He has no clue what the hell he wants to make.
This is strange. Not only is his mind blank, but he also can’t seem to locate his friend either. Usually they would arrive at the same spot, at the same time, everyday.
Did Creativity forget about their appointment? Maybe it’s still sleeping?
Stan tries to go at it alone, but no matter how much he thinks, nothing substantive comes to mind. He decides to call it a day early, and vows to try again the next day.
The next day, he wakes up to a relieving sight. Creativity is sitting in front of his notebook, patiently awaiting Stan’s morning arrival.
Stan sits down, smiles, and the gears start spinning. He’s relieved to know that Creativity didn’t desert him after all.
However, just an hour later, the strange feeling hits him again. All of a sudden, he runs out of steam, and feels like he has nothing more to contribute to this project. He knows it’s not done yet, but he looks up to see that Creativity has left him right in the middle of the session.
It was there just a moment ago, but now it was gone.
He tries again the next day, but gets the same result.
And sadly, it happens the following day as well.
In fact, this goes on for the entire week.
Now Stan is beginning to get worried. He thinks to himself:
What was the point of quitting my job to do this, when I’m not spending 8 hours each day on it? I should have just kept my job and reserved this for the evenings like before. At this rate, I would be spending the same amount of hours on my creative work in both scenarios anyway…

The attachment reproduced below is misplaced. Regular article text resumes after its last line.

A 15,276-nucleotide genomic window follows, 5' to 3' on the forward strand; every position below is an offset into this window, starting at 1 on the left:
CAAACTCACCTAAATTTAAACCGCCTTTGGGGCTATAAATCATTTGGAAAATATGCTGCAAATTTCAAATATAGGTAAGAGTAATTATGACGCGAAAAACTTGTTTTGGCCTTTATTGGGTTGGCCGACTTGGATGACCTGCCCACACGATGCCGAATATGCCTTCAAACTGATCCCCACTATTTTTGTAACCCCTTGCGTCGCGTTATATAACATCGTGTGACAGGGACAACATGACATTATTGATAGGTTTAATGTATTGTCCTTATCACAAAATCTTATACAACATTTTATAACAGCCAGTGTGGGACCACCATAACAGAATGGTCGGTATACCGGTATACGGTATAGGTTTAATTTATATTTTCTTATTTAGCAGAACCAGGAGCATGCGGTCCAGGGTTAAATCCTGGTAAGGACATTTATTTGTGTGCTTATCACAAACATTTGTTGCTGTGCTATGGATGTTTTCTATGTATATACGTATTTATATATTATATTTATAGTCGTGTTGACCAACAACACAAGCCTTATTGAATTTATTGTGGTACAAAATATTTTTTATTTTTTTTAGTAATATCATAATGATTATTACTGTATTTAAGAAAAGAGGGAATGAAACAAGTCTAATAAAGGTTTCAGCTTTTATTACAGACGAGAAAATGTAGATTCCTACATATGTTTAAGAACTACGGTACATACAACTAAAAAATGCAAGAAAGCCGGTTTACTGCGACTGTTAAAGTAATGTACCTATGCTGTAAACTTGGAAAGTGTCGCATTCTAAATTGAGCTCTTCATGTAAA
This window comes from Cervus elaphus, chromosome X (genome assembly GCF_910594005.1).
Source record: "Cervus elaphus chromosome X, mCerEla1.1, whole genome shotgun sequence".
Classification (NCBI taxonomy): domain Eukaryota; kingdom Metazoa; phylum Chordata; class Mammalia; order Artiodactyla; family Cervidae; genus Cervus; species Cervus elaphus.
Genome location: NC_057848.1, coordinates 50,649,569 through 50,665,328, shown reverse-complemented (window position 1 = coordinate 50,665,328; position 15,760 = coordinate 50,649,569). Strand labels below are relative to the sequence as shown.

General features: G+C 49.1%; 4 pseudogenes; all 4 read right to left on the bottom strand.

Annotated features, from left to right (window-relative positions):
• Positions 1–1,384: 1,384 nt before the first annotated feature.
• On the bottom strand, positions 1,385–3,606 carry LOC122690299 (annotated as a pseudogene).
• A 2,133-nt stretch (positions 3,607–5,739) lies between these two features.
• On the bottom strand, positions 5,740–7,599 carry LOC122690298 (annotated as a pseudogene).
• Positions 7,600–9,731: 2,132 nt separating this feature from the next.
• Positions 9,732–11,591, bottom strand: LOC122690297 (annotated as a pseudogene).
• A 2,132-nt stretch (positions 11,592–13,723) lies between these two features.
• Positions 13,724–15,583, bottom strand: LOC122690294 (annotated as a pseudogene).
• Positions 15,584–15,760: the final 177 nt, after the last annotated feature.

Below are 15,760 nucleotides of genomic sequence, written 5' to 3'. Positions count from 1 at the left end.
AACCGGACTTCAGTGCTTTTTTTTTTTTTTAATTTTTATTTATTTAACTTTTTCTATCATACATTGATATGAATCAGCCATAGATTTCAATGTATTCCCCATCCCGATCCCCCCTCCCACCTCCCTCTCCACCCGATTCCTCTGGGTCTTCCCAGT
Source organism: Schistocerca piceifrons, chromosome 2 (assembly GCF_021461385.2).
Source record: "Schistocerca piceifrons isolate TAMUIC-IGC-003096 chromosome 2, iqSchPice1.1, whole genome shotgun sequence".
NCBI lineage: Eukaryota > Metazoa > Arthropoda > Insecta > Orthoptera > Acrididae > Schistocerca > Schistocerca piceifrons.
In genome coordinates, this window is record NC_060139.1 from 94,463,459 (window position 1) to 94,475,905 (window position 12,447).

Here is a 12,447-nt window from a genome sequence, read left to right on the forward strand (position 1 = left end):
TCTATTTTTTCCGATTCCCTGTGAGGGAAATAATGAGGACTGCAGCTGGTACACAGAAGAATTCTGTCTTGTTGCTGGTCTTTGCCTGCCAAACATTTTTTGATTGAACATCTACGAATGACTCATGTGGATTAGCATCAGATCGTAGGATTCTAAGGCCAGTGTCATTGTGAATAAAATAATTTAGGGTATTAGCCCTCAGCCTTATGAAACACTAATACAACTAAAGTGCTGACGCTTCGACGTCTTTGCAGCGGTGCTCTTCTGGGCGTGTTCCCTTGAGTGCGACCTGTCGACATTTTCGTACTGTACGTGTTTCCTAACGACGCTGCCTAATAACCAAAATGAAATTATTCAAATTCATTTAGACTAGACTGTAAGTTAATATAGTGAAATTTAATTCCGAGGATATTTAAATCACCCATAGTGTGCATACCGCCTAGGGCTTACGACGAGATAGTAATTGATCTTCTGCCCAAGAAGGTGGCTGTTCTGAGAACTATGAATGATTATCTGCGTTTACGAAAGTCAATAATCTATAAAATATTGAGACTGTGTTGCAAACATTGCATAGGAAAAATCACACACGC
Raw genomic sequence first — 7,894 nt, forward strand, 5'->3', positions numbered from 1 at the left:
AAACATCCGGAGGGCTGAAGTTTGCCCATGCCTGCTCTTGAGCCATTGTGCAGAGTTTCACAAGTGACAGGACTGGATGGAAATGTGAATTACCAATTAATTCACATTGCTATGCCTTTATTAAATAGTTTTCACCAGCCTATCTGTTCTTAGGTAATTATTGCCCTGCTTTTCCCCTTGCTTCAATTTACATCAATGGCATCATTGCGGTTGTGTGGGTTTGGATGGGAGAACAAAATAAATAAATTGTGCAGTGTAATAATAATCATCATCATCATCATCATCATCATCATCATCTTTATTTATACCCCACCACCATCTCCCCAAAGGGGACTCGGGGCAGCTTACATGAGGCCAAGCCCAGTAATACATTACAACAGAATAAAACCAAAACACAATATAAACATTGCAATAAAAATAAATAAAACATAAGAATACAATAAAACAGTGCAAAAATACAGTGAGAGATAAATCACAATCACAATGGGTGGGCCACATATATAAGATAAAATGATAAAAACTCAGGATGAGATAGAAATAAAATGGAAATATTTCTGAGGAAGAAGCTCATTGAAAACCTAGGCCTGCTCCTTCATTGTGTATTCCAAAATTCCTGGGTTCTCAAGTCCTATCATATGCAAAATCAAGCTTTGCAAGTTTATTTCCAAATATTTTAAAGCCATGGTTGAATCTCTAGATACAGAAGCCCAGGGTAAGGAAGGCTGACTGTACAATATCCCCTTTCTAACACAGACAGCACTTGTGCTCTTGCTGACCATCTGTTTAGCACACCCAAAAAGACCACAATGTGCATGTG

Frustrated, Stan decides to spend the day at a nearby park, bringing a book with him to keep him company. He finds a nice, shaded bench on this beautiful sunny afternoon, sitting atop a small hill that overlooks a familiar city skyline. He’s been to this park many times before, but for some reason, today he feels compelled to take a closer look at his surroundings.
He surveys the landscape, and his eyes are drawn to the blades of grass that cushion the feet of humans and animals alike. The innumerable blades sway back and forth, dancing to the gentle rhythm of a wind that ebbs and flows. He can’t quite understand why this simple sight is so beautiful, yet he feels it viscerally.
Nostalgia then sweeps through him. He’s reminded of all the times his childhood friend would join him at this very park, chasing him through the patches of green that have now turned yellow. Those were simpler times, and even amidst the increasing complexities of life, their friendship continued to grow, and they remain best friends to this day.
Thinking about this, Stan decides to pick up the phone and give him a call. They spend the next hour sharing stories, laughing at childhood memories, and reflecting on how life has changed for them over the last few years.
It was a wonderful way to spend the afternoon.
After a nice day out, Stan returns back home, ready to start unwinding and preparing for a new day. However, when he gets back, look who’s waiting in his workspace, patiently waiting for him to come home:
What the hell?! Why didn’t Creativity show up when he needed it most, and instead it’s showing up when he’s getting ready for bed?
Matter of fact, what’s Creativity’s deal here?! Why has it been perpetually absent over the past few days? Has it been avoiding him the whole time?
These are all interesting questions, but in asking them, Stan is missing something important here:
He is unaware that creating things is just a small part of what Creativity is all about.
Stan believes that Creativity starts and ends with the time they spend working on things with each other. That it lives in the space between the moment he opens his notebook and the time he closes it.
But in reality, that’s only the final stage of Creativity’s entire routine.
|Continue reading on the site >>
by Lawrence Yeo
Illustrated stories on the human condition.